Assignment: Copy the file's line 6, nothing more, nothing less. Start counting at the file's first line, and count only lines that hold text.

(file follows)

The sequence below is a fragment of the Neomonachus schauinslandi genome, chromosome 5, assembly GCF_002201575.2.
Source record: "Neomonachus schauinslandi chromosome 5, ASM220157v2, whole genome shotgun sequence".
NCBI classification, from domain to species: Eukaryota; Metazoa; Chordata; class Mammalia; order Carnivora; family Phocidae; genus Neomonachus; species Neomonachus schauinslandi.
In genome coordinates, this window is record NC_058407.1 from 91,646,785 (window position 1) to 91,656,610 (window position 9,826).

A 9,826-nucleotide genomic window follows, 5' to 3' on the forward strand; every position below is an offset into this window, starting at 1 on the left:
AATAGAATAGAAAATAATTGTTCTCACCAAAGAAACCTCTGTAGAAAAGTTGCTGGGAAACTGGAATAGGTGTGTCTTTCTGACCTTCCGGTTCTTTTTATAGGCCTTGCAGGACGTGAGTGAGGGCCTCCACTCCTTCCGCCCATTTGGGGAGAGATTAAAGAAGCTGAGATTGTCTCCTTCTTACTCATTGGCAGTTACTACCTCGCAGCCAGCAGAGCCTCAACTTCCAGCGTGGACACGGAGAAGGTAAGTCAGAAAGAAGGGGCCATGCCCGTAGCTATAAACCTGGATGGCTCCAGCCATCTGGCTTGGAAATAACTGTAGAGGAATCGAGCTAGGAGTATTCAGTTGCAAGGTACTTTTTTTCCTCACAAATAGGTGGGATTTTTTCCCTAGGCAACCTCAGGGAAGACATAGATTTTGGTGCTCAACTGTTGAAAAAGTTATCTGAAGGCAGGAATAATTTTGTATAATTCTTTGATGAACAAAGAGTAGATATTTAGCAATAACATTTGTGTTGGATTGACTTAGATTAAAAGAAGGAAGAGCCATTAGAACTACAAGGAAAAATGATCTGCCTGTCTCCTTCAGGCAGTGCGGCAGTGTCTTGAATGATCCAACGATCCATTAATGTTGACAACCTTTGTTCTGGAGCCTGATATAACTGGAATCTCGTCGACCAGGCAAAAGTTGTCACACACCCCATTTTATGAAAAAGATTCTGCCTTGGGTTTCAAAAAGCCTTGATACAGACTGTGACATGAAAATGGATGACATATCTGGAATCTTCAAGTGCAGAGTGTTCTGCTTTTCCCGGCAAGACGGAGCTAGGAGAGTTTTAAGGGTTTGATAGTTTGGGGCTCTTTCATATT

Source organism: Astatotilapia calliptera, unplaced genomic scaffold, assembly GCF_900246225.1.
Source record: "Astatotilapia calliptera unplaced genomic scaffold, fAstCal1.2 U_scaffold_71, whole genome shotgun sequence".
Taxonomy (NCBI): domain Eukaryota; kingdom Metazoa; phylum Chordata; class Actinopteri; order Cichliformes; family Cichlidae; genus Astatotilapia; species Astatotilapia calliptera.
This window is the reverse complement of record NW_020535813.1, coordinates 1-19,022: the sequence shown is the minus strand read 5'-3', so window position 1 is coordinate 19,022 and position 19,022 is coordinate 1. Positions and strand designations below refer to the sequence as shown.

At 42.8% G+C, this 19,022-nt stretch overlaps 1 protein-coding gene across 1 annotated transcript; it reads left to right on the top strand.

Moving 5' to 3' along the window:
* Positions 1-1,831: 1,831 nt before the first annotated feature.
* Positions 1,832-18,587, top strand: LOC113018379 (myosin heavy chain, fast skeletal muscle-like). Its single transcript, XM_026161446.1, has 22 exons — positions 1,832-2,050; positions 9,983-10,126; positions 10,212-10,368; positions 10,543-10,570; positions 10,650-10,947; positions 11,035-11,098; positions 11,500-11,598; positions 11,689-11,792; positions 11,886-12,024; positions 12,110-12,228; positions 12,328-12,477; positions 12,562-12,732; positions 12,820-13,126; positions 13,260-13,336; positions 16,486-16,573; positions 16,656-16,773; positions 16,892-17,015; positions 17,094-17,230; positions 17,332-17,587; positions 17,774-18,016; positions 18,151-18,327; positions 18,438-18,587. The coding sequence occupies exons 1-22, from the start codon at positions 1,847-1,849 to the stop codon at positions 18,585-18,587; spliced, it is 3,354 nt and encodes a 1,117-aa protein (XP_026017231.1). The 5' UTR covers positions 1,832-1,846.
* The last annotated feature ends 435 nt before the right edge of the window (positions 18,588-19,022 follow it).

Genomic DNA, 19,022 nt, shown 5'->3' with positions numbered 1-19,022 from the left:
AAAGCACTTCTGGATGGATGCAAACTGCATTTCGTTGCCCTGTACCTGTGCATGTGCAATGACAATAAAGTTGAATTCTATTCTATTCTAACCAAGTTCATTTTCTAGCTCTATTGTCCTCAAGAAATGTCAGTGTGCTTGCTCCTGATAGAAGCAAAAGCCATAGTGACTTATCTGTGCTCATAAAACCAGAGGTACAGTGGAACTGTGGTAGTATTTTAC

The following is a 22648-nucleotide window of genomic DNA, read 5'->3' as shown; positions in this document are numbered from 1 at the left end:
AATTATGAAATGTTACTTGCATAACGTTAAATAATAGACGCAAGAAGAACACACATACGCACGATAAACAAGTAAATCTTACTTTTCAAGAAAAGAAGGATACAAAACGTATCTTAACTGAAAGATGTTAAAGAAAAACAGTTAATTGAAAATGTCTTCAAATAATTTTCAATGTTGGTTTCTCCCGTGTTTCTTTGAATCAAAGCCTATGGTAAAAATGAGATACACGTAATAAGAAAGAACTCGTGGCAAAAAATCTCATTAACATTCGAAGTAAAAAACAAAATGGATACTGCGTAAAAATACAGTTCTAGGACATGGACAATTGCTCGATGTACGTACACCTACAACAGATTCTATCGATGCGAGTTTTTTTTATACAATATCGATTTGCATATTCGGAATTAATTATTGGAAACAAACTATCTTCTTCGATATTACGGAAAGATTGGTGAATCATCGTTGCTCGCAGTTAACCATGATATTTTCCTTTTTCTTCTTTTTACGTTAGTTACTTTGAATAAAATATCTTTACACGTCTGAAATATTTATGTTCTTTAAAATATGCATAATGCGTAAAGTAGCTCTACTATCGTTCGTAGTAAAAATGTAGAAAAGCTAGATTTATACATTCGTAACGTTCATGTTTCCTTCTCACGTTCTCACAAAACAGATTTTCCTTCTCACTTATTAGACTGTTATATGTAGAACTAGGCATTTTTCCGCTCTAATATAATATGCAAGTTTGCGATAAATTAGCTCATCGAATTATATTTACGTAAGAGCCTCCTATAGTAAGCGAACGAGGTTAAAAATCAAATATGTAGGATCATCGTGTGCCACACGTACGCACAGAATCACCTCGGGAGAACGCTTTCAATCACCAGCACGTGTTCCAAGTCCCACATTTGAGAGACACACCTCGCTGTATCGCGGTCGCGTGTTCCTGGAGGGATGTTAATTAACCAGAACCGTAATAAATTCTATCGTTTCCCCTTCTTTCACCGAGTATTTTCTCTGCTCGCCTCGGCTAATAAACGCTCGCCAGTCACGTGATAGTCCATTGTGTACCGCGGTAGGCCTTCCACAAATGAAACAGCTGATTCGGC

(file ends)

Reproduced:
AATAGAATAGAAAATAATTGTTCTCACCAAAGAAACCTCTGTAGAAAAGTTGCTGGGAAACTGGAATAGGTGTGTCTTTCTGACCTTCCGGTTCTTTTTATAGGCCTTGCAGGACGTGAGTGAGGGCCTCCACTCCTTCCGCCCATTTGGGGAGAGATTAAAGAAGCTGAGATTGTCTCCTTCTTACTCATTGGCAGTTACTACCTCGCAGCCAGCAGAGCCTCAACTTCCAGCGTGGACACGGAGAAGGTAAGTCAGAAAGAAGGGGCCATGCCCGTAGCTATAAACCTGGATGGCTCCAGCCATCTGGCTTGGAAATAACTGTAGAGGAATCGAGCTAGGAGTATTCAGTTGCAAGGTACTTTTTTTCCTCACAAATAGGTGGGATTTTTTCCCTAGGCAACCTCAGGGAAGACATAGATTTTGGTGCTCAACTGTTGAAAAAGTTATCTGAAGGCAGGAATAATTTTGTATAATTCTTTGATGAACAAAGAGTAGATATTTAGCAATAACATTTGTGTTGGATTGACTTAGATTAAAAGAAGGAAGAGCCATTAGAACTACAAGGAAAAATGATCTGCCTGTCTCCTTCAGGCAGTGCGGCAGTGTCTTGAATGATCCAACGATCCATTAATGTTGACAACCTTTGTTCTGGAGCCTGATATAACTGGAATCTCGTCGACCAGGCAAAAGTTGTCACACACCCCATTTTATGAAAAAGATTCTGCCTTGGGTTTCAAAAAGCCTTGATACAGACTGTGACATGAAAATGGATGACATATCTGGAATCTTCAAGTGCAGAGTGTTCTGCTTTTCCCGGCAAGACGGAGCTAGGAGAGTTTTAAGGGTTTGATAGTTTGGGGCTCTTTCATATT